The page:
How Many Romney Staffers Did It Take To Send a Tweet?

PHOTO: Then Republican presidential candidate Mitt Romney, right, laughs as his senior adviser and spokesman, Kevin Madden, works on his laptop on his campaign plane, Oct. 29, 2012, en route to Moline, Ill.Justin Sullivan/Getty Images
Then Republican presidential candidate Mitt Romney, right, laughs as his senior adviser and spokesman, Kevin Madden, works on his laptop on his campaign plane, Oct. 29, 2012, en route to Moline, Ill.

It’s unclear how many people it took to screw in a light bulb at Mitt Romney’s campaign headquarters in 2012, but we now know how many people it took to approve a tweet: 22.

A study released today by University of North Carolina journalism professor Daniel Kreiss found that the hierarchy and bureaucracy inside the Romney campaign was far higher than on President Obama’s political team. The findings come from extensive interviews with Romney and Obama campaign staffers.

“Whether it was a tweet, Facebook post, blog post, photo — anything you could imagine — it had to be sent around to everyone for approval,” said Caitlin Checklett, the digital integration director for the Romney campaign. “Towards the end of the campaign, that was 22 individuals who had to approve it. The digital team unfortunately did not have the opportunity to think of things on their own and post them.”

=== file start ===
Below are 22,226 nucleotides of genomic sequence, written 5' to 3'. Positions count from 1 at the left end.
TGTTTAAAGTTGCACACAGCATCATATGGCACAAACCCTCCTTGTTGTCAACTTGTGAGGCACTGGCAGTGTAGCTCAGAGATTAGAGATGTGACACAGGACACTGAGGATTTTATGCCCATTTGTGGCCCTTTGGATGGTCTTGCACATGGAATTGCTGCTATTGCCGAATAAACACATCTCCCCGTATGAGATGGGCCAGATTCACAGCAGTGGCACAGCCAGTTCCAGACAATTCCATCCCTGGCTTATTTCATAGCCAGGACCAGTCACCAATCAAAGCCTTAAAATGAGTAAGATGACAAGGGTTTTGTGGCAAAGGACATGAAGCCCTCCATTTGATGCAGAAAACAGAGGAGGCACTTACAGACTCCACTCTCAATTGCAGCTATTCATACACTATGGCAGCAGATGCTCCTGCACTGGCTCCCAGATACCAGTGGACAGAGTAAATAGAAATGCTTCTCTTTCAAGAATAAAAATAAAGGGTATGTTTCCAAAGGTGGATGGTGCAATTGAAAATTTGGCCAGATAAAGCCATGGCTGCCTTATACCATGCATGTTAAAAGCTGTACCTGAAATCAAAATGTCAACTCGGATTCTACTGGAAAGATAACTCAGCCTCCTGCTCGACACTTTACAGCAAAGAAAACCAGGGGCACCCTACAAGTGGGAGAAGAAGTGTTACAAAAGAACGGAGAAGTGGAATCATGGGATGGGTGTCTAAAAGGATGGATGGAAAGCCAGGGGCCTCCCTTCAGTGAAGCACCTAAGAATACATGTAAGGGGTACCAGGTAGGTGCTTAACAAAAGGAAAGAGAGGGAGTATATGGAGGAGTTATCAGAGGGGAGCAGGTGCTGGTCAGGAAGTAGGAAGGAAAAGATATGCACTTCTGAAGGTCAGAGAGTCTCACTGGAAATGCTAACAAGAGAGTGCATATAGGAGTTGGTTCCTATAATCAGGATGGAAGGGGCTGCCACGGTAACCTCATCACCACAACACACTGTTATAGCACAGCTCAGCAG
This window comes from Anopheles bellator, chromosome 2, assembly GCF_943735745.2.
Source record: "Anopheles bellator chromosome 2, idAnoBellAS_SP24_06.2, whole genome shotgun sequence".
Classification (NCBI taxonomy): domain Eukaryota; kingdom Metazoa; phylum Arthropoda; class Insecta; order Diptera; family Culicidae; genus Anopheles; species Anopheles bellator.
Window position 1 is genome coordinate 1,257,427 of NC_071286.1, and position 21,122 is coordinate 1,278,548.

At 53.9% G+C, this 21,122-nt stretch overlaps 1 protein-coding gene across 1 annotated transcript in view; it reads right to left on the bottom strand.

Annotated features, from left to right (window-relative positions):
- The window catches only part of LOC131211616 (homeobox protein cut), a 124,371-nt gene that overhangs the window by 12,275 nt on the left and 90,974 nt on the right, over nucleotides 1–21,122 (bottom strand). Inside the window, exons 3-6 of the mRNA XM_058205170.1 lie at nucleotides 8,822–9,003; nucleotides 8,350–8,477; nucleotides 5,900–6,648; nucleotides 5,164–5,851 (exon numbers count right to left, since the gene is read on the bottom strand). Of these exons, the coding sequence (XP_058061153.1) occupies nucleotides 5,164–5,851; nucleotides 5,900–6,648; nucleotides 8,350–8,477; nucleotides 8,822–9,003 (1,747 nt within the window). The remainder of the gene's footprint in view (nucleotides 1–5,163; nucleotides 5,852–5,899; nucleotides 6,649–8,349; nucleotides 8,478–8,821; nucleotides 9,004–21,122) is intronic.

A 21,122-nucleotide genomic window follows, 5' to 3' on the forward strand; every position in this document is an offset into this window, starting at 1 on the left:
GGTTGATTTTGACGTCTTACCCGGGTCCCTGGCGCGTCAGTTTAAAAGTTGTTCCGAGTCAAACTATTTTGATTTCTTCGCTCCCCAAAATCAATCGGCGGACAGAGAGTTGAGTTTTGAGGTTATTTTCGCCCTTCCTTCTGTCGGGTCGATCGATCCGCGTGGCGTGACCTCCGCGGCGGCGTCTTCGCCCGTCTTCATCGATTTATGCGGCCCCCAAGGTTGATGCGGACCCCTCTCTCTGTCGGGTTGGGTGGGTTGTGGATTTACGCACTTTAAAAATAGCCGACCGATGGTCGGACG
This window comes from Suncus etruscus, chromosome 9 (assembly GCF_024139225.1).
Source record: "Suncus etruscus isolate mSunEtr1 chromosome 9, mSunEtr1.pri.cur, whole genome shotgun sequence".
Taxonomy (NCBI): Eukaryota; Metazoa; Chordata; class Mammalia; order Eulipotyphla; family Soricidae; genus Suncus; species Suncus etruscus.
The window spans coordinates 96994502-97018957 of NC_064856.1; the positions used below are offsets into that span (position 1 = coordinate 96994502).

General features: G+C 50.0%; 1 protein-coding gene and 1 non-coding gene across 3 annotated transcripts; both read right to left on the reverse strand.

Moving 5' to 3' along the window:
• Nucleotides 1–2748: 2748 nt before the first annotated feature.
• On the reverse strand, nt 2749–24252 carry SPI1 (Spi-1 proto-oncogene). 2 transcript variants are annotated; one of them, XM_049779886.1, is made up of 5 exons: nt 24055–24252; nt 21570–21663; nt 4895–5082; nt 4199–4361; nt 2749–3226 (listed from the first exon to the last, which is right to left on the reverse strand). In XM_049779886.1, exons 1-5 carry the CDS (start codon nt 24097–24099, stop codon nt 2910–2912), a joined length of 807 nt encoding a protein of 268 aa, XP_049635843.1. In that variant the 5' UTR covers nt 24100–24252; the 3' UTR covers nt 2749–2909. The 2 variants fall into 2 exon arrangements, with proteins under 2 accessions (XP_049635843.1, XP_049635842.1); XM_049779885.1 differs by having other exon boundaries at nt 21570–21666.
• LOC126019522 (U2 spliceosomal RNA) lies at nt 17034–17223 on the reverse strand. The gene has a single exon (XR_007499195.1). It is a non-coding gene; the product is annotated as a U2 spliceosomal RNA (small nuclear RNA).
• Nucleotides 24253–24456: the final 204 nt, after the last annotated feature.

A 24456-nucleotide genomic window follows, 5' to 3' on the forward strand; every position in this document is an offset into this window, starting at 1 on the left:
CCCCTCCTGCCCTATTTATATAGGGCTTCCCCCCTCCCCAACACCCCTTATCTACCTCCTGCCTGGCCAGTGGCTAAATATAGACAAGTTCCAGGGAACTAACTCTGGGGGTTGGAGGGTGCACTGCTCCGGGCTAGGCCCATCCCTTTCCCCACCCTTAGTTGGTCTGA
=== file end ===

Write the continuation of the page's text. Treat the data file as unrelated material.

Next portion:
Zach Moffatt, the digital director for Team Romney, offered a tongue-in-cheek response to their social media strategy including “the best tweets ever written by 17 people.”

But the Obama campaign, according to its digital director Teddy Goff, could make decisions far faster and react with more autonomy.

The full report can be read here.